2009-12-11 05:19:58 UTC
A double English? Right away - with apologies for the 100-year wait
The English whisky has been matured in oak casks for three years
Whisky, as the world knows, is Scottish. If it's not Scottish it's Irish, in
which case they spell it "whiskey", or American, in which case they spell it
"bourbon". At a push it is Japanese, but best not to mention that in
The one thing it is not is English. The English make beer and gin and even
have a go at making wine occasionally, just to annoy the French. But the
whisky making they leave to their neighbours north of the Border.
Until now. Yesterday the first English whisky for more than a century was
bottled at a distillery in Norfolk, using English barley and English water
distilled by a team of English workers under the direction of a man whose
preferred tipple has always been red wine.
They were, however, trained by a Scot: some things are, perhaps,
a.. 'By George, I think they have got it'
a.. Rye beats Scotch to title of world's best whisky
a.. Anger at sale of English whisky
The first limited edition bottling at St George's Distillery, which has
already been well received by whisky aficionados, has long been a sell-out.
The next one, a peated version, goes on sale next spring and is, at the time
of writing, still available.
"But by tomorrow morning, who knows?" the managing director Andrew Nelstrop
said at the end of a day so busy that the small family firm in the village
of Roudham, near Thetford, stopped answering the phone.
For the Nelstrops, a well-established Norfolk farming family, the dream of
making whisky in a part of the country better known for turnips and turkeys
is one that they have been nurturing for more than 40 years.
"My grandfather said to my father, 'I cannot believe we grow all this barley
to send to Scotland to make whisky'," Mr Nelstrop, 37, said. "It stuck in my
father's brain for 40 years. He and I have been having the same discussion
about it for 20 years. Then, finally, we were in a position to do something
According to Mr Nelstrop - and this is a matter of some debate among whisky
experts - the last place in England to make whisky was a distillery in
Stratford, East London, which changed to gin production in the 1890s and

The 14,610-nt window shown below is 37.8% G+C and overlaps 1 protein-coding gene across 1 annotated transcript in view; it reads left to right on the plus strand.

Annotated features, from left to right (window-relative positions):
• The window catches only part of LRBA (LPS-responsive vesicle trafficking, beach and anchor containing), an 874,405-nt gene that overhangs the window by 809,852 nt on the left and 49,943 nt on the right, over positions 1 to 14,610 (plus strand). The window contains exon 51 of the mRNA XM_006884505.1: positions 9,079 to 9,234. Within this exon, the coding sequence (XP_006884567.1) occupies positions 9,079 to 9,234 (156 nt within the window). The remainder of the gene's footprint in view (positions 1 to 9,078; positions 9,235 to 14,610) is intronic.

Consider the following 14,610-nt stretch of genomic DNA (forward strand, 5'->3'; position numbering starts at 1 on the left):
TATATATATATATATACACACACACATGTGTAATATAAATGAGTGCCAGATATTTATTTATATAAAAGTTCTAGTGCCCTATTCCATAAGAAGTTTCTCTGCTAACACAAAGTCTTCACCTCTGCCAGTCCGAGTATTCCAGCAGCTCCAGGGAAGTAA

then burnt down.
"Virtually every country in the world makes whisky. The only oddity is that
the English have not made it before. The Scots took the role of making
whisky and the English took the role of making gin. But we've got the
barley - East Anglia supplies 60 per cent of all Scotland's barley needs -
and we've got perfect water."
The water for St George's comes from a supply 160ft (50m) below the
distillery via a borehole in the garden. The family - the company is run by
Mr Nelstrop, his father James, who is chairman, his mother and his sister -
took the decision to go ahead in September 2005 and were distilling by
November 2006. Three years and £2.5 million later, that spirit, matured in
charred, white-oak, bourbon barrels, can now be called single malt whisky.
With production of up to 200,000 bottles a year, it will sell for about £35.
Mr Nelstrop Sr is the whisky buff; Andrew Nelstrop admits that, before they
embarked on their distillery venture, all he knew about whisky was what he
learnt in his local pub. "I was very much take it or leave it," he said.
a red wine man."
Iain Henderson, the Scot formerly in charge at the Laphroaig distillery, was
persuaded to come out of retirement to train the Norfolk team. A Scot
teaching the English to make whisky does, Mr Nelstrop admitted, sound
implausible, if not downright unpatriotic.
"He gave us a year before disappearing up north again. And yes, they did let
him back in."
Water of life
- The name whisky comes from the Gaelic word usquebaugh, meaning "water of
- Early distillation practices originated in Asia and were used for the
production of perfume and medicine before arriving in Europe through the
- The Scotch Whisky Order 1990 states that a Scotch must be distilled from
water and malted barley, to which only other whole grains may be added. The
drink cannot be casked for any less than three years and one day, and must
be at least 40 per cent alcohol but no more than 98.4 per cent
- The industry in Scotland employs 40,000 people and generates more than
£800 million a year through export sales